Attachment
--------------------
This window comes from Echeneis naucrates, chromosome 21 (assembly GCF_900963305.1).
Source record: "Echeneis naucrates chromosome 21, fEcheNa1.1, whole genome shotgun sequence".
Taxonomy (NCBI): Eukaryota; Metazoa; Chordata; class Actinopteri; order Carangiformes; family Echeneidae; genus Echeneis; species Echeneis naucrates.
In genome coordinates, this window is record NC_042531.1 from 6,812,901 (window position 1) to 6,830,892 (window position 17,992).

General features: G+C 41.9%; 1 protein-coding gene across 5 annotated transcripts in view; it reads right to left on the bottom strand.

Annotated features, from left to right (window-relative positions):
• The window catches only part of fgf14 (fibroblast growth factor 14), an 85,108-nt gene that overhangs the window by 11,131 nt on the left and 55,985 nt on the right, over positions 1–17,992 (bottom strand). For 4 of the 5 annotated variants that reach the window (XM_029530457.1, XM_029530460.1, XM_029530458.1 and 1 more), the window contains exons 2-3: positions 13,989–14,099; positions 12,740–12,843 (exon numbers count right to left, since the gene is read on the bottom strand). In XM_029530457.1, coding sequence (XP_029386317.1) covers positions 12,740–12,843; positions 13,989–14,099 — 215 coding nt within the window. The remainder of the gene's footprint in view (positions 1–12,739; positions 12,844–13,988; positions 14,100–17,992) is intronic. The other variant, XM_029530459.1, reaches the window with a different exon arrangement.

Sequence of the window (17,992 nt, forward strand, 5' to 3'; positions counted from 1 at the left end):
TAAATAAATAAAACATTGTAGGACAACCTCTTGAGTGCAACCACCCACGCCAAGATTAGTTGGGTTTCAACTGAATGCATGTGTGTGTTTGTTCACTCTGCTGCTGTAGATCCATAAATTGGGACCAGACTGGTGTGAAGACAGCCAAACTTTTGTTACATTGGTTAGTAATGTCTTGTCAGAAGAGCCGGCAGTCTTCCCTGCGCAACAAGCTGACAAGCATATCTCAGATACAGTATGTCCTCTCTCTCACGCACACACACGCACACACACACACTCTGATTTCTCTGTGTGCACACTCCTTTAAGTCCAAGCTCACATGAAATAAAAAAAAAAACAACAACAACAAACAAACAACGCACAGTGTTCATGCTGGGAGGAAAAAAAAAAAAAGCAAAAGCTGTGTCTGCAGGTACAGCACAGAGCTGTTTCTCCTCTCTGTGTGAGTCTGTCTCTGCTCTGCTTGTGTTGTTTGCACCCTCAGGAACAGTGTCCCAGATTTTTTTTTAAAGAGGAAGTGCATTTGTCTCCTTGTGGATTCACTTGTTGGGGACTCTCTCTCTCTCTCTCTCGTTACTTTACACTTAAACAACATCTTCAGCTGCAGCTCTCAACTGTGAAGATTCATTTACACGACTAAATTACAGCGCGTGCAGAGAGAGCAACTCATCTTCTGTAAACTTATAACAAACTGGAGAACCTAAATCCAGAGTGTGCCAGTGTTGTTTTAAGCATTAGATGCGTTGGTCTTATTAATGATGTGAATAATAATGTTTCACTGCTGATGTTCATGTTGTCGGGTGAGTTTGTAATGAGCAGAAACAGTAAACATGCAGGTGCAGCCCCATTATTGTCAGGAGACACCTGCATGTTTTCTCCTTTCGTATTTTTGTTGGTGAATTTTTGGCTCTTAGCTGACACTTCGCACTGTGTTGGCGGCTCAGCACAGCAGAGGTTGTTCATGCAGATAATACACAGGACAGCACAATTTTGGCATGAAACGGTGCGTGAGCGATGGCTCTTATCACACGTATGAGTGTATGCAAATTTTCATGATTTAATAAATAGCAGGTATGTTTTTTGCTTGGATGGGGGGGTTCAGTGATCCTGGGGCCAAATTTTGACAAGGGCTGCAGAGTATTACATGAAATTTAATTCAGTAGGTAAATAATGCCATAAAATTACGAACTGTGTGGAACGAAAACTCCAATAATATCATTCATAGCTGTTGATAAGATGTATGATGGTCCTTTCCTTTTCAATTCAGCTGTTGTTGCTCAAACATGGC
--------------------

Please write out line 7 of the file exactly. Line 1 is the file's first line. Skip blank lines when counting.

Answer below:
• The window catches only part of fgf14 (fibroblast growth factor 14), an 85,108-nt gene that overhangs the window by 11,131 nt on the left and 55,985 nt on the right, over positions 1–17,992 (bottom strand). For 4 of the 5 annotated variants that reach the window (XM_029530457.1, XM_029530460.1, XM_029530458.1 and 1 more), the window contains exons 2-3: positions 13,989–14,099; positions 12,740–12,843 (exon numbers count right to left, since the gene is read on the bottom strand). In XM_029530457.1, coding sequence (XP_029386317.1) covers positions 12,740–12,843; positions 13,989–14,099 — 215 coding nt within the window. The remainder of the gene's footprint in view (positions 1–12,739; positions 12,844–13,988; positions 14,100–17,992) is intronic. The other variant, XM_029530459.1, reaches the window with a different exon arrangement.